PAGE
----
In a snap, it's Harbaugh Ravens obtain Indy QB in draft deal, set up Rhett swap in process Moving up in 4th round key Quarterback excited to rejoin Marchibroda

February 15, 1998|By Mike Preston | Mike Preston,SUN STAFF

The Ravens traded for Indianapolis Colts quarterback Jim Harbaugh yesterday, a move that could have even further impact on the organization because it may lead to the signing of Tampa Bay running back Errict Rhett and the departure of former starting quarterback Vinny Testaverde.

The Ravens traded a third-round draft pick to the Colts, and then flopped picks with Indianapolis in the fourth round. The Ravens will pick first in the fourth round and Indianapolis 10th. The second part of the equation is vital because Tampa Bay wanted a fourth-round pick for the disgruntled Rhett, 27, and now the Buccaneers would have the top pick in the round if they trade with the Ravens.

Rhett's agent, Eugene Parker, did not return calls yesterday.

"We're going to hear something on that soon, we hope," said Ravens coach Ted Marchibroda.

According to Ravens owner Art Modell, the team will pick up Harbaugh's contract that will pay him a base salary of $2.5 million in 1998 and $3.25 million in 1999. Harbaugh, 34, will be reunited with Marchibroda, the former Indianapolis coach who with Harbaugh brought the Colts within a Hail Mary touchdown pass of going to the 1995 Super Bowl. Indianapolis lost to Pittsburgh, 20-16, in the AFC championship game.

Marchibroda hedged on saying that Harbaugh was the team's starting quarterback yesterday, but strongly hinted that he was leaning that way even though Testaverde has three years and $15 million left on his contract.

Sources close to Testaverde have said he would ask to be traded or work out an arrangement not to play in Baltimore next season if the team signed another starting quarterback. Harbaugh said he knew he was on the trading block shortly after Indianapolis' season ended in late December.

"Well, this morning I got the news I was traded to Baltimore," Harbaugh said. "I had a gut feeling I was going to be traded all along, but it's still a shock. But the more I think about it, the more excited I get. I have a good history with Coach Marchibroda, I've played my best football with Ted.

"I have the whole off-season to get to know my teammates and I know they are a good young team with a good offensive line," he said. "I know what to expect from Ted and he has a great knowledge of the game. The thing in Indy, he just said, 'Let 'er rip.' I hope to hear him say that again."

Marchibroda said: "Jim is an outstanding quarterback. He has been in the playoffs in two of his last three seasons, and I have to say he will play a whole lot. He is a fine passer and plays well

outside the pocket. He can take a hit and brings toughness and leadership to the Ravens. I think the fans of Baltimore will be able to identify with this type of guy."

Image and public relations may have played a part in the team's decision to choose Harbaugh over the Ravens bringing former Buffalo Bills quarterback Jim Kelly out of a one-year retirement. Salary demands as well as attitudes and mobility also were critical factors.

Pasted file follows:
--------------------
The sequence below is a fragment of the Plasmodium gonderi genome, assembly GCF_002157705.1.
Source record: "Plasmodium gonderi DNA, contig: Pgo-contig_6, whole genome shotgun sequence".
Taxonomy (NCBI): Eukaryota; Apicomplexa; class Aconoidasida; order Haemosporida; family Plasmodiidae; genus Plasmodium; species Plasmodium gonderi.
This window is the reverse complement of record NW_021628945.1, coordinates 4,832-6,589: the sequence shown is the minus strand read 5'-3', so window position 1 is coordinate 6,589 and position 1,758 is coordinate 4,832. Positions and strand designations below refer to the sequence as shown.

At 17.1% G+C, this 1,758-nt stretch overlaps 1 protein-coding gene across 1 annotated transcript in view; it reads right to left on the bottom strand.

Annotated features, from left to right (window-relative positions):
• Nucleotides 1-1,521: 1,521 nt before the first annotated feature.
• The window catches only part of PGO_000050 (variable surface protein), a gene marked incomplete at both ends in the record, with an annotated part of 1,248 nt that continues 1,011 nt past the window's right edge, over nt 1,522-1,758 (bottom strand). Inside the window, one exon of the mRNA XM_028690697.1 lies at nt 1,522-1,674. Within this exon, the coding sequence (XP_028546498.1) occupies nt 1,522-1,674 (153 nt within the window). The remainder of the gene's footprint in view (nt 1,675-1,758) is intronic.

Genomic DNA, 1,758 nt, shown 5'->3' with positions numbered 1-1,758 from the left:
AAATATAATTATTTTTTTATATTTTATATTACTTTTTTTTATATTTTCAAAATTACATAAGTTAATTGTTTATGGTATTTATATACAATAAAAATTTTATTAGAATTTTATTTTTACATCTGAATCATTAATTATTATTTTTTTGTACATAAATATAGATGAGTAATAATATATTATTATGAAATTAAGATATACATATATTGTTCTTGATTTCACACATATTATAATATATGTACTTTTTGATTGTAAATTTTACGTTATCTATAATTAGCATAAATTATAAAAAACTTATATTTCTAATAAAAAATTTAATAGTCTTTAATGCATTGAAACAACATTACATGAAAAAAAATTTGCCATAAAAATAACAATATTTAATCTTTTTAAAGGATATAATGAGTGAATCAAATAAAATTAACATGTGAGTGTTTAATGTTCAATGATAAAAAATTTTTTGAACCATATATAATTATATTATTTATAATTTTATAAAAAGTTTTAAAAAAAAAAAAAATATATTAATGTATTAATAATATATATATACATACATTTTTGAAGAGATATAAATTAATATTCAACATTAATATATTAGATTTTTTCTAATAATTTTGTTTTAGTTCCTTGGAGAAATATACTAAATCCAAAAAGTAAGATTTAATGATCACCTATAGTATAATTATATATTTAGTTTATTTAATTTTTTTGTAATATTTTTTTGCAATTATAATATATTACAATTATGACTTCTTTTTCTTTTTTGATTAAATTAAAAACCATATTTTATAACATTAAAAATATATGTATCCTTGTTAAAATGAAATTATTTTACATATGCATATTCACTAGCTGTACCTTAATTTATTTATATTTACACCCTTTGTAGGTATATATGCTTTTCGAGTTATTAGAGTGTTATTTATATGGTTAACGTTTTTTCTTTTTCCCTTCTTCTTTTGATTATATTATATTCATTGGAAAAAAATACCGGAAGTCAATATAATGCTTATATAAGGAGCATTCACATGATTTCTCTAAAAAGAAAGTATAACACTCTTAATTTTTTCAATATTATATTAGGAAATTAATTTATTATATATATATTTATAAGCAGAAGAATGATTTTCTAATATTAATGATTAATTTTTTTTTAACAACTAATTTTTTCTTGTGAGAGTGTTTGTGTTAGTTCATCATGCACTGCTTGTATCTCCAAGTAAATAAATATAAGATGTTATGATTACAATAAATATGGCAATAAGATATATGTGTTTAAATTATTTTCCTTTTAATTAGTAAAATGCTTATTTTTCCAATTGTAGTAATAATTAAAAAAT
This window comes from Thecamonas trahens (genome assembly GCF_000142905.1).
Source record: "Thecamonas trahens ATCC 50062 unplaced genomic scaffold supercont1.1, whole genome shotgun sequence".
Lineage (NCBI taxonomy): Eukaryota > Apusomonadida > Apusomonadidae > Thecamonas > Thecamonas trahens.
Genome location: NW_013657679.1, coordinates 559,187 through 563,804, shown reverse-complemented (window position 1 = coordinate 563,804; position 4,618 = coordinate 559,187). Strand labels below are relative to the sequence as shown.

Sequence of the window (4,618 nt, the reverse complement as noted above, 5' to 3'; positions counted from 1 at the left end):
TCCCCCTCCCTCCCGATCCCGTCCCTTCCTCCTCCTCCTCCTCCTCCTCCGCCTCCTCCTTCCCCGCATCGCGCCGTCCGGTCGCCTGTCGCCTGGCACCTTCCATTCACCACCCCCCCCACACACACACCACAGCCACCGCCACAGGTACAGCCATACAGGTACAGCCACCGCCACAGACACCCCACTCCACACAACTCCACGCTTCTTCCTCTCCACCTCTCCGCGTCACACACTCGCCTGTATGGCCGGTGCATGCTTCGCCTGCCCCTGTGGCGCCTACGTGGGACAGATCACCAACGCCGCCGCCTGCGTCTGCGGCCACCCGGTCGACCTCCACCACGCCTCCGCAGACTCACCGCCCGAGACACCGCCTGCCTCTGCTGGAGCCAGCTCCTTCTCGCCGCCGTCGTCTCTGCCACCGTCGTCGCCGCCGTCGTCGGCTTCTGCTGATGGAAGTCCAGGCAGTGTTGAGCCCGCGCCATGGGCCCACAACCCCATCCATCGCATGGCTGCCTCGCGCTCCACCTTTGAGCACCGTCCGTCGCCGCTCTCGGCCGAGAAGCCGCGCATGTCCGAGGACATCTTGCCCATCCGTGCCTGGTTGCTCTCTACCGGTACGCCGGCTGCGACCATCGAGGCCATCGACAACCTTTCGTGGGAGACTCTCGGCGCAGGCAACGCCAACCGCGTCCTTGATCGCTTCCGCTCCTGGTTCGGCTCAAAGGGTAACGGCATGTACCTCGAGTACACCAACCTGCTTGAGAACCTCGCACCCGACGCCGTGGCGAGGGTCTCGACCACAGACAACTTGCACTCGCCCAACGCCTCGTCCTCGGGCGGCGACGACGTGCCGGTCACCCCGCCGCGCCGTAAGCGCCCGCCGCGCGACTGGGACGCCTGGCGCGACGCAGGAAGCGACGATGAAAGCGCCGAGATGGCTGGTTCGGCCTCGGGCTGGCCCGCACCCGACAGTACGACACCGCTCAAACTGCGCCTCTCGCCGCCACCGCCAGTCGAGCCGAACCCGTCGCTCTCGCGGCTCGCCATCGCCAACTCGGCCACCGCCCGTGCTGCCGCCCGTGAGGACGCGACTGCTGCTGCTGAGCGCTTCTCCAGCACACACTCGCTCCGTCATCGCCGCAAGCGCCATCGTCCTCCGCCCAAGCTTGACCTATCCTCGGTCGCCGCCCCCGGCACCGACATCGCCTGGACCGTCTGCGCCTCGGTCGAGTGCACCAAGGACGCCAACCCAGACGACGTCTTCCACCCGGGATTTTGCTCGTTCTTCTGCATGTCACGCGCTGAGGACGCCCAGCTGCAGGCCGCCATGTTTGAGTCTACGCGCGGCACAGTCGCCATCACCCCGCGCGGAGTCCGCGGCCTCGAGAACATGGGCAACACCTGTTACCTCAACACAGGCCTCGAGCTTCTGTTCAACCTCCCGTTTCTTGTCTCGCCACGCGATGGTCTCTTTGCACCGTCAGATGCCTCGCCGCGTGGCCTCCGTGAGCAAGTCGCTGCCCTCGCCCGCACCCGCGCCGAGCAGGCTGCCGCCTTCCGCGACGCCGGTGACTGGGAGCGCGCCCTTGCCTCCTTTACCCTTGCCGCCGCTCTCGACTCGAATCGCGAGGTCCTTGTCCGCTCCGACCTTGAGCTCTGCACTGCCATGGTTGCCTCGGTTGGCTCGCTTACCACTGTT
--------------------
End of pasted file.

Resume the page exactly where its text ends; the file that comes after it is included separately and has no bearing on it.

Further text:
Kelly and Harbaugh were two of the team's four options, but lately the team seemed to sour on possibly trading up in the draft for either Washington State quarterback Ryan Leaf or Tennessee's Peyton Manning as well as trading for Carolina's Kerry Collins.

The team had high hopes for Kelly, 38, but the former Pro Bowl quarterback never gained much of a fan support base in Baltimore with the team heading into a new publicly funded stadium. Privately, several Ravens' front-office members were critical of the way his agent and brother, Dan Kelly, handled the talks with the team and called them "overly aggressive."

Jim Kelly reportedly wanted a three-year contract worth $1.5 million each year in base salary and a signing bonus of $5 million. He also wanted a "no-benching clause" for the first season. Harbaugh came at nearly the same price as Kelly's signing bonus.

"From the games we watched where he [Harbaugh] played and was able to finish them, he played extremely well," said Ozzie Newsome, the Ravens' vice president of player personnel. "Jim has been to the AFC championship game, he has been to the playoffs. He is familiar with our system and has a passion for the game. This came out to be the best deal for the Ravens."

Both Newsome and Modell hinted that Kelly's desire to play might have been questionable. Modell recently said he was concerned about Kelly's statement about possibly not returning after seeing Detroit quarterback Scott Mitchell leave the game with a concussion. Kelly also has a son Hunter, who has been diagnosed with Krabbe's disease, which forced him to deliberate on a decision to return again for months.

And then there is his mobility.

Kelly has little and was bothered by injuries late in his career. Harbaugh is known to pass on the run and improvise, which is critical for a team that plays in the AFC Central where two of the teams, Cincinnati and Pittsburgh, use zone blitz schemes. Marchibroda has emphasized using more sprint and rollout passes next season.

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